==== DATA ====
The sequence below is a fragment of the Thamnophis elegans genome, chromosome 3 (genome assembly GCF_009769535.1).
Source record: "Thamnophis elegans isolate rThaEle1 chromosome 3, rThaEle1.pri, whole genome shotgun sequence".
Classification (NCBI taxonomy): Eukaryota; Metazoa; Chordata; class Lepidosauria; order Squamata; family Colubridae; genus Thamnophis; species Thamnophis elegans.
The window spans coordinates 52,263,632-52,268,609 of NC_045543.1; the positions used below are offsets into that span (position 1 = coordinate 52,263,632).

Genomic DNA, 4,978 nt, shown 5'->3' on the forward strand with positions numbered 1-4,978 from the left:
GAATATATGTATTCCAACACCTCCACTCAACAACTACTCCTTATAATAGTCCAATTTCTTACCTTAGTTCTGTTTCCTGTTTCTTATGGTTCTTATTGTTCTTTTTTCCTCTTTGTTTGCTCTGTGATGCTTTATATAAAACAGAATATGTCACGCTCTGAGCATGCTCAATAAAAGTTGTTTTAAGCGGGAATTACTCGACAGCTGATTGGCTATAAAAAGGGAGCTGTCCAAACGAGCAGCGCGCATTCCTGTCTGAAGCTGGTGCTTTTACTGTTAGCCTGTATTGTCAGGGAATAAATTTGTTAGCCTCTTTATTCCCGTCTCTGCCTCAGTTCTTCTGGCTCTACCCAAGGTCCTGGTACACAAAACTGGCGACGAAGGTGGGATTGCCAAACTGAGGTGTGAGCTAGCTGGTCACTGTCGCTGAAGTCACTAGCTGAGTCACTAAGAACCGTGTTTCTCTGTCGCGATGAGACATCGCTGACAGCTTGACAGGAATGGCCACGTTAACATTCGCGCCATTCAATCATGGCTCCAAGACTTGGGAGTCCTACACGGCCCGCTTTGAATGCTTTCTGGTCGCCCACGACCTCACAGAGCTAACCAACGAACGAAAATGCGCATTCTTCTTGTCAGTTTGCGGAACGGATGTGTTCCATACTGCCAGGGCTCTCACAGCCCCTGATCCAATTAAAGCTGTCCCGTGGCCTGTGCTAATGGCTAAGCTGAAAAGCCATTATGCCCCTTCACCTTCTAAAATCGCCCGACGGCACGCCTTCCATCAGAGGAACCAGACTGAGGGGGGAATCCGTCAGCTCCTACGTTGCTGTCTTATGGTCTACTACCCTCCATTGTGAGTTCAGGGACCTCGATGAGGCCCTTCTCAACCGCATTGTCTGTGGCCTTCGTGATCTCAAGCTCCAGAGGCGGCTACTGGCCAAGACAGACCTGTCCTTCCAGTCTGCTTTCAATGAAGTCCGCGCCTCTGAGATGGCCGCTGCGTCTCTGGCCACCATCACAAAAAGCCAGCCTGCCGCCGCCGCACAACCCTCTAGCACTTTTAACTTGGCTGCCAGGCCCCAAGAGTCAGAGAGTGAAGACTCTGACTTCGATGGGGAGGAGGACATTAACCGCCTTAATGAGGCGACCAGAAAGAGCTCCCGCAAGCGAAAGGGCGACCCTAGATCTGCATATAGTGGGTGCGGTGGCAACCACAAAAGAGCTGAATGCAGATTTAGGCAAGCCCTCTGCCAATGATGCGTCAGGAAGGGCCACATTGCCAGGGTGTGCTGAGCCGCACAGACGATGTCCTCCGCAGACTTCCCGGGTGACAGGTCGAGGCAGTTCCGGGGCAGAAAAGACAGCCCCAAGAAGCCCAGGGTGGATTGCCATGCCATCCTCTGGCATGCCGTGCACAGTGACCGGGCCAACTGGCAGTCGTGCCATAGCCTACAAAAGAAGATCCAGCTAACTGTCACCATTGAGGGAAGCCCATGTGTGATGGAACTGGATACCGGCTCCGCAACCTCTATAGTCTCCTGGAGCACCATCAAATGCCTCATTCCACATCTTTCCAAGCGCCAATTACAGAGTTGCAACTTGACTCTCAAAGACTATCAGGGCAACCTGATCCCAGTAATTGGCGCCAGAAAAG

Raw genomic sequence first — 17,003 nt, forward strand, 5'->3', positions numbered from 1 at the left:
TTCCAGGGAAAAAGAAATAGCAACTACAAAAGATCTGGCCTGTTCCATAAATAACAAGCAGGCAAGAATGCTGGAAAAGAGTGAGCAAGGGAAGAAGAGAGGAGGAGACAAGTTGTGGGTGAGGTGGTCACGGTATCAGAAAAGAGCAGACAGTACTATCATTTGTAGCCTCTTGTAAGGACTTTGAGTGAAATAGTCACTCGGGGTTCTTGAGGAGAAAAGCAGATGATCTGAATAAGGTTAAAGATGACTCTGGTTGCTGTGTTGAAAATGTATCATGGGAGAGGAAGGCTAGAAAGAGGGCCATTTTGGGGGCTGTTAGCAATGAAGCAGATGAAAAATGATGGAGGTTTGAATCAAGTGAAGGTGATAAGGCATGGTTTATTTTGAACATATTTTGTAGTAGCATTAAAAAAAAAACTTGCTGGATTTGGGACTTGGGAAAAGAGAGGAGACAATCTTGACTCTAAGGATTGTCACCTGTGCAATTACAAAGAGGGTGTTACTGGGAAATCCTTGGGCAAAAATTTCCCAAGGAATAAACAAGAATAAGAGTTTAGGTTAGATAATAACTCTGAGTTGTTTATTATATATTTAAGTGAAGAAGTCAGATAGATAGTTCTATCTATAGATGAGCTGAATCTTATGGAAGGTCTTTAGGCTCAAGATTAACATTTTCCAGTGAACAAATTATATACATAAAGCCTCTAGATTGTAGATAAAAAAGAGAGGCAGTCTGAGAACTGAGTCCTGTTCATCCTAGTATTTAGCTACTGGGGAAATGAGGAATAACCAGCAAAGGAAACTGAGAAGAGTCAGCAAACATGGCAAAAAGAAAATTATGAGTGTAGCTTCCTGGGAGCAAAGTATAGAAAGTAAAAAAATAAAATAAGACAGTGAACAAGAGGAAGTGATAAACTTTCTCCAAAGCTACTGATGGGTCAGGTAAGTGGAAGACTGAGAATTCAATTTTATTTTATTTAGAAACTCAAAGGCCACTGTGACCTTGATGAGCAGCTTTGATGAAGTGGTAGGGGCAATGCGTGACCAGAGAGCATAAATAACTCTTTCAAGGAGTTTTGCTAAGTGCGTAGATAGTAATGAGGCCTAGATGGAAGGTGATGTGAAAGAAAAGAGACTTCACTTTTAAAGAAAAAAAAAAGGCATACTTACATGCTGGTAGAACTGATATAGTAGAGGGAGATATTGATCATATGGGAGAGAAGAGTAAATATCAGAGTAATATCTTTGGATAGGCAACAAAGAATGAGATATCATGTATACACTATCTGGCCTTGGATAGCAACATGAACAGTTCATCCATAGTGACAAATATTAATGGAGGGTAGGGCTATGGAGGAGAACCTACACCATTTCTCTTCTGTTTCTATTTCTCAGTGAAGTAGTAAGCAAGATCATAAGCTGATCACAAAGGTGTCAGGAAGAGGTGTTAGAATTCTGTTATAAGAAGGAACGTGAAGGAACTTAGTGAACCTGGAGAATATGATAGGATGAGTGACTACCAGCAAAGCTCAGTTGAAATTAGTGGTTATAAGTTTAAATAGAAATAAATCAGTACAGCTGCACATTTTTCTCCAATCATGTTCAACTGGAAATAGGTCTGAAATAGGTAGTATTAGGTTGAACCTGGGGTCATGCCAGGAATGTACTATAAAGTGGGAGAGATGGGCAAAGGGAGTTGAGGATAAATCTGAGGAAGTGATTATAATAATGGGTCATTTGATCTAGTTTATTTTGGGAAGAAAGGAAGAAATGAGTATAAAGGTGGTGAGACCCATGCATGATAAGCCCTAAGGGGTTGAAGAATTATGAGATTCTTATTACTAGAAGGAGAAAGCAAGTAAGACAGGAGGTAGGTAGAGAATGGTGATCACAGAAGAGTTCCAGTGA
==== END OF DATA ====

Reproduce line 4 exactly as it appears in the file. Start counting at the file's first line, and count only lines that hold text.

The window spans coordinates 52,263,632-52,268,609 of NC_045543.1; the positions used below are offsets into that span (position 1 = coordinate 52,263,632).